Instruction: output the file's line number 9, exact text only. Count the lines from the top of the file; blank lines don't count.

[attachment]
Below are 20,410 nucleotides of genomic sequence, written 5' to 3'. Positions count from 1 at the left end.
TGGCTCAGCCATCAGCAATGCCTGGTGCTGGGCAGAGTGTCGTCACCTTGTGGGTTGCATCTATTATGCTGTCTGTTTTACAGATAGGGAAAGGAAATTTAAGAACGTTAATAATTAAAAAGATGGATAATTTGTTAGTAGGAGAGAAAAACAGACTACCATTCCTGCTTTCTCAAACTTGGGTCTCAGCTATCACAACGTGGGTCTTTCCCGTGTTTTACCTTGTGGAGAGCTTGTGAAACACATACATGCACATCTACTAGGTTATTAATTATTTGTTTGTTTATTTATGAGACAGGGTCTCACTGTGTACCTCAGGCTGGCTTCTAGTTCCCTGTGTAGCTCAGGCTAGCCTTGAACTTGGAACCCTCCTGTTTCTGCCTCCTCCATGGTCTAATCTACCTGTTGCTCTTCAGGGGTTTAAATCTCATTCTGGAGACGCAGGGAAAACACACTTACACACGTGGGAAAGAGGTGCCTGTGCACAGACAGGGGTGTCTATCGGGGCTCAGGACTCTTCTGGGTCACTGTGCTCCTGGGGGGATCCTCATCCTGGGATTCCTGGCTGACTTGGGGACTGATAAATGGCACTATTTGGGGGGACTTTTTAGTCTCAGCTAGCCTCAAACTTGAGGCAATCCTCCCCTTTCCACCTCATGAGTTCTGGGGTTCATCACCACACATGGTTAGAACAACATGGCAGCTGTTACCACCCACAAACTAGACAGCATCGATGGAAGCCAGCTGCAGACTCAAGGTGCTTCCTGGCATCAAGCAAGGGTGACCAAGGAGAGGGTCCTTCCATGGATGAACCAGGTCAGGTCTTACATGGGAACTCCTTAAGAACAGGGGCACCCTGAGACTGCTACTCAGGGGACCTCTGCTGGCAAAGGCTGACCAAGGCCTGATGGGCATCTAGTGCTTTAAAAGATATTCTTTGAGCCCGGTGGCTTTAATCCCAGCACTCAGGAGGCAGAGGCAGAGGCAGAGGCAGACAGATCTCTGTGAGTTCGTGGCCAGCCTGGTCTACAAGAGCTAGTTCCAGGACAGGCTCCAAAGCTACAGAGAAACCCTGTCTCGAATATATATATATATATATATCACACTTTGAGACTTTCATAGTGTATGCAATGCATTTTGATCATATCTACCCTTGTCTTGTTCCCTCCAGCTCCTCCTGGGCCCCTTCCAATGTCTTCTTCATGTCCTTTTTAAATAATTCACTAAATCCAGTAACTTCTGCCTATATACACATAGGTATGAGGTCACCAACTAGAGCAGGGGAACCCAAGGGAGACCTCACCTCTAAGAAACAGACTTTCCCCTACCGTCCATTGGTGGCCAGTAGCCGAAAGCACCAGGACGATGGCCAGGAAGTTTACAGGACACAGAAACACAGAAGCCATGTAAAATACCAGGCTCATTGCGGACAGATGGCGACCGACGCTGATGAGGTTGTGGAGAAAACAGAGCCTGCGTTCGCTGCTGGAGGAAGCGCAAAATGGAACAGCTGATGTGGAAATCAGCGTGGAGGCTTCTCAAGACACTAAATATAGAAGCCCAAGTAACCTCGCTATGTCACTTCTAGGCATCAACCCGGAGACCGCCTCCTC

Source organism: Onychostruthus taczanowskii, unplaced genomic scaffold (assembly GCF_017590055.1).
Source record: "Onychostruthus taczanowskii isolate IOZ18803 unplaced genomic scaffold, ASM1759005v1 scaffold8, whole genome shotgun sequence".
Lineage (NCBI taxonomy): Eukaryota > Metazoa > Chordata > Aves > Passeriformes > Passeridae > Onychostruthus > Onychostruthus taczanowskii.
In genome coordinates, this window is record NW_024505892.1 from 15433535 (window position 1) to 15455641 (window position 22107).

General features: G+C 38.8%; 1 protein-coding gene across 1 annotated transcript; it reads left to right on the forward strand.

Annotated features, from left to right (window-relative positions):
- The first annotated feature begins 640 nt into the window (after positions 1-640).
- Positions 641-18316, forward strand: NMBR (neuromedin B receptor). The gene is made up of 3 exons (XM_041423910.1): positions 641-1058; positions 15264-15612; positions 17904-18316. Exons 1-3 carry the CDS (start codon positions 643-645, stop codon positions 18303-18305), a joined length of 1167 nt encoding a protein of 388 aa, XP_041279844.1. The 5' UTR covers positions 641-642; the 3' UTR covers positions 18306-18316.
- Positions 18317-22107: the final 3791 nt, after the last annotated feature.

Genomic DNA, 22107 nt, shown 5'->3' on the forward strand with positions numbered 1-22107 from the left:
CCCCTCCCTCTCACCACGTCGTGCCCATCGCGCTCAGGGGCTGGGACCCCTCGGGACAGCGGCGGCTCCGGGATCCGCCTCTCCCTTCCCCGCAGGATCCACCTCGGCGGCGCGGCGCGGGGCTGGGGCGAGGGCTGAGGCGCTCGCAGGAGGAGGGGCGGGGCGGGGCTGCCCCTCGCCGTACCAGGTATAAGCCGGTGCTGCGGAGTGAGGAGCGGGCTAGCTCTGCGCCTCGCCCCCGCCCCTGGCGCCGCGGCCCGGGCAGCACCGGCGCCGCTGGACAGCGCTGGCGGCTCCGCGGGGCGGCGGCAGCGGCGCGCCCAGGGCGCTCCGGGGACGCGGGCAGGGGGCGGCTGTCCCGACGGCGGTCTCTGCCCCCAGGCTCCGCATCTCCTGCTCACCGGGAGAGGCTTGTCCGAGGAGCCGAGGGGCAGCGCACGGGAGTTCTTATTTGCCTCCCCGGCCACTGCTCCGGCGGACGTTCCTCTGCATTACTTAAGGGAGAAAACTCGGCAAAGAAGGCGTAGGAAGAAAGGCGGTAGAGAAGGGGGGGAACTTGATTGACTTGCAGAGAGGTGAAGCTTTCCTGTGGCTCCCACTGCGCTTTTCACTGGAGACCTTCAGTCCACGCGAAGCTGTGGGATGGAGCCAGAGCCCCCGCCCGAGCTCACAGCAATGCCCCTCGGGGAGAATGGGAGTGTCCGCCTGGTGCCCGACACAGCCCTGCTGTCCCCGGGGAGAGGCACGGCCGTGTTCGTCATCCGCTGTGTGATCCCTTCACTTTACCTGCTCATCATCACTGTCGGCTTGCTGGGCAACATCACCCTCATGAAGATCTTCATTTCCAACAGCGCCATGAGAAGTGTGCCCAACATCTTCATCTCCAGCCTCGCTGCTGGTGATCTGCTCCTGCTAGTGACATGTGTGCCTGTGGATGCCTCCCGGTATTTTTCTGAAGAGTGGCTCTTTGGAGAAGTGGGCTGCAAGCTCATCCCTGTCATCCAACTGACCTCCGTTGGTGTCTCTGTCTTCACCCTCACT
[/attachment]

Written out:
- The first annotated feature begins 640 nt into the window (after positions 1-640).